A new study from researchers at Duke University shows that for the first time solar power now costs less than nuclear power.
Solar power is reaching an all-time low—in affordability, that is. According to a new study from Duke University in North Carolina, for the first since the development of photovoltaic cells, solar power costs less than nuclear power. Earlier this year solar power fell to just 16 cents per kilowatt hour, crossing a historic threshold. Thanks to better technology and increased demand, the cost of producing photovoltaic cells has dropped over the past few years, meaning solar power systems now cost just about half of what they used to 12 years ago. Meanwhile, costs to build nuclear plants have skyrocketed.
Although the numbers were pulled only on energy sources in North Carolina, the study still shows promise for the rest of the country—especially considering that North Carolina is not a particularly sunny state. Sunshine-rich states such as Arizona, New Mexico, southern California and west Texas are likely to see even more savings, while states that experience normal amounts of sun will likely see the same benefits as North Carolina. Factor in the development of the latest solar technology, concentrating solar power (CSP), and the future for affordable solar power suddenly looks very bright. With the development of CSP, homes can continue to generate electricity even after the sun has set.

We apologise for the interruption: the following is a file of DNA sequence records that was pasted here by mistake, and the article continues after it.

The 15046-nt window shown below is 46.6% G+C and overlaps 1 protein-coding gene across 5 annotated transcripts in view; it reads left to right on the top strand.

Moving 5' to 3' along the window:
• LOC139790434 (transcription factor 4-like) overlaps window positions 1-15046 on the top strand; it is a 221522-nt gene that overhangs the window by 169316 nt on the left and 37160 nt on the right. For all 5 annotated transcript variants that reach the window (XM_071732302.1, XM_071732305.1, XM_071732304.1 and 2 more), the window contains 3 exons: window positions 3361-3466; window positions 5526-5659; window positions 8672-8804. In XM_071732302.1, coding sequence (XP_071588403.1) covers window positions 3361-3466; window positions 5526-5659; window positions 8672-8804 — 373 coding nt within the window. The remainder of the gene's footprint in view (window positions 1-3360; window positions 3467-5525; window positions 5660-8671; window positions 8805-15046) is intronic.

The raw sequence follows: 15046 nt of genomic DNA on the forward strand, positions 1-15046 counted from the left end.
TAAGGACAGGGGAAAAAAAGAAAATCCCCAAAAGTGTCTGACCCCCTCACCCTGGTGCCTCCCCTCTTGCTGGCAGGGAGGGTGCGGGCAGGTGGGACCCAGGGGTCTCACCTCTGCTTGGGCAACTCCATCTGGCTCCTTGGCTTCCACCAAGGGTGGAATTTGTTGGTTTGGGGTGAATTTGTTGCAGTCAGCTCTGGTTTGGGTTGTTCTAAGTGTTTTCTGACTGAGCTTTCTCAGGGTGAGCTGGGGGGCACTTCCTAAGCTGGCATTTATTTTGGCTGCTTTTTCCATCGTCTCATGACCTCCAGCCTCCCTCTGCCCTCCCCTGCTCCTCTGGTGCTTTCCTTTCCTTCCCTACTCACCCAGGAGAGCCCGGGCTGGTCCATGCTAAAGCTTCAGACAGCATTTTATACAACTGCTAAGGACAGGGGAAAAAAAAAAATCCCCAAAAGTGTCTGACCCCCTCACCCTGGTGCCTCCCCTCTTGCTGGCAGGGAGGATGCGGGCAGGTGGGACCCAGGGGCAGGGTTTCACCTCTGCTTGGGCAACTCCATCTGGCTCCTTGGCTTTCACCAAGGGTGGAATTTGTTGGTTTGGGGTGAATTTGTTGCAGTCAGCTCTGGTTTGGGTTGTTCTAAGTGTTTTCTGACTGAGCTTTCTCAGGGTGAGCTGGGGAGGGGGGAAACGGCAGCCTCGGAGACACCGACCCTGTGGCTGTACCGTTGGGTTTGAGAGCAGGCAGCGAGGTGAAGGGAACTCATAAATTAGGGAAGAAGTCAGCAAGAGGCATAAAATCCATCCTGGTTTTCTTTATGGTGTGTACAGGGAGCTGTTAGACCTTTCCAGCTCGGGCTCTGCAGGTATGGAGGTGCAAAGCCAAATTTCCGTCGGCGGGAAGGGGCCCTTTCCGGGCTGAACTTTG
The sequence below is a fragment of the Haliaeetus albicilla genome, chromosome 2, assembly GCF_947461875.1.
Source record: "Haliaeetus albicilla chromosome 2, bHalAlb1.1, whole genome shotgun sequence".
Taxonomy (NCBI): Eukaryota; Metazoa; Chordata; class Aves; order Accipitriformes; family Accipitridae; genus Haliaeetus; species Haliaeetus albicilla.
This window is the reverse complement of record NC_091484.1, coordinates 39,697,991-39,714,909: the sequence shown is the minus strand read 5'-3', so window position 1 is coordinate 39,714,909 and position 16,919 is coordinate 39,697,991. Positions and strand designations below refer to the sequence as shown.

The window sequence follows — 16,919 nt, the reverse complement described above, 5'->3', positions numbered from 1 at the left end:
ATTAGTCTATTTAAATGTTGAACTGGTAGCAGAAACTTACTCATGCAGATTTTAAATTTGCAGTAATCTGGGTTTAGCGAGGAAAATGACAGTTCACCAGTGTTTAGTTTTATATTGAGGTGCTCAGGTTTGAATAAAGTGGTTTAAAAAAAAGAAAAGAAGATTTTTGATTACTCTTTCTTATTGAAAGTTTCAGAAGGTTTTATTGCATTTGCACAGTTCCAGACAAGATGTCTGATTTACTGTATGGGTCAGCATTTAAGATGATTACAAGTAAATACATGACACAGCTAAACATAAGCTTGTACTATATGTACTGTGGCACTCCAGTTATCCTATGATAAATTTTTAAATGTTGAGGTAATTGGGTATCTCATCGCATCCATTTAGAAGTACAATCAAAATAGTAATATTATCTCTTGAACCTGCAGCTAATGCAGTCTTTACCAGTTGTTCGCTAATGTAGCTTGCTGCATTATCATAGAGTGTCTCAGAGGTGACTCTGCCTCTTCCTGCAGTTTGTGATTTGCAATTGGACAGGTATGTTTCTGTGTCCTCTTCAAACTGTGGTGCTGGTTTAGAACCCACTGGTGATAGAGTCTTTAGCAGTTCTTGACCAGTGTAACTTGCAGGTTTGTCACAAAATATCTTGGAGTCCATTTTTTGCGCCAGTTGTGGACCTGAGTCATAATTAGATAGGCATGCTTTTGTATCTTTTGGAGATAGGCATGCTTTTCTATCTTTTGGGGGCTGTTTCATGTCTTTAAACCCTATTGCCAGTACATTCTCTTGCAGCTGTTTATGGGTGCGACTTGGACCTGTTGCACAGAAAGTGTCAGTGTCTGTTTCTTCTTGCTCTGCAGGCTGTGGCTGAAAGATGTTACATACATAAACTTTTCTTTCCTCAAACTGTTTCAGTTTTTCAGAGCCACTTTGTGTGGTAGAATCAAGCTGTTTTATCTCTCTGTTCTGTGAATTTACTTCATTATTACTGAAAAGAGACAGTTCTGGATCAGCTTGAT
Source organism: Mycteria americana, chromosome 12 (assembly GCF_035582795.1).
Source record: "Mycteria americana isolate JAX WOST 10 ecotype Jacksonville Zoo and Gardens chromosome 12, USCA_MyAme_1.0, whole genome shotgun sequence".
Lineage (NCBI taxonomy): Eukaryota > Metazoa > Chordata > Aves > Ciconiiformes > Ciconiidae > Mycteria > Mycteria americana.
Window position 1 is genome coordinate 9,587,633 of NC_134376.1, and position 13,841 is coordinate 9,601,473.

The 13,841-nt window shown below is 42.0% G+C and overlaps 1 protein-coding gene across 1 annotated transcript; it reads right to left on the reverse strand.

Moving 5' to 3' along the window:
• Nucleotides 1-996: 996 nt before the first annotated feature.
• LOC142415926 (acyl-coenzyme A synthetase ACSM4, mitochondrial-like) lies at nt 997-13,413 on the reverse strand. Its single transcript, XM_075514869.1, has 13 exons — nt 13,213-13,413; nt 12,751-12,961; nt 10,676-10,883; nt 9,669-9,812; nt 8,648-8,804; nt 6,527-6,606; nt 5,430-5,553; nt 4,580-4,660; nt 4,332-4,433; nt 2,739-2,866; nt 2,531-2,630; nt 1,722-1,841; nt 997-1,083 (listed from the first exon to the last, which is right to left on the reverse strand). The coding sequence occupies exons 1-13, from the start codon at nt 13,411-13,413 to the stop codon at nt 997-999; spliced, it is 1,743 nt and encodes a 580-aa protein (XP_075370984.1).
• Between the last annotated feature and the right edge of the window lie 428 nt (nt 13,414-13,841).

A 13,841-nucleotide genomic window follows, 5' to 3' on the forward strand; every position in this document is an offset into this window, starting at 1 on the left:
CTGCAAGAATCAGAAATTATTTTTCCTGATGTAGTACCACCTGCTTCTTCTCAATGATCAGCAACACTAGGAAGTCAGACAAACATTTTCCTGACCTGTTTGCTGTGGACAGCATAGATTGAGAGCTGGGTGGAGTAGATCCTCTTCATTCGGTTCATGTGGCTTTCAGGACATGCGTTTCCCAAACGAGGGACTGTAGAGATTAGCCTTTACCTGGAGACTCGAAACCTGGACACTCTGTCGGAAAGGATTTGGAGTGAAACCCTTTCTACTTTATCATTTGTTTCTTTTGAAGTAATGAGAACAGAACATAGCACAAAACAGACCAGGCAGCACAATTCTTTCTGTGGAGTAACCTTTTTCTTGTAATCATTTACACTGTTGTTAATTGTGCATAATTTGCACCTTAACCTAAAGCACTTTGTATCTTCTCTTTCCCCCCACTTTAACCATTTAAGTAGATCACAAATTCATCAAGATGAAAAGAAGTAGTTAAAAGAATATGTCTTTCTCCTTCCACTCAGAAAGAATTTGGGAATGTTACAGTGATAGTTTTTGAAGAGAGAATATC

Even if cheap solar power hasn’t reached your state yet, going solar on a budget has never been simpler. Check out the stories of these three people, who all found ways to support solar power, no matter their budget.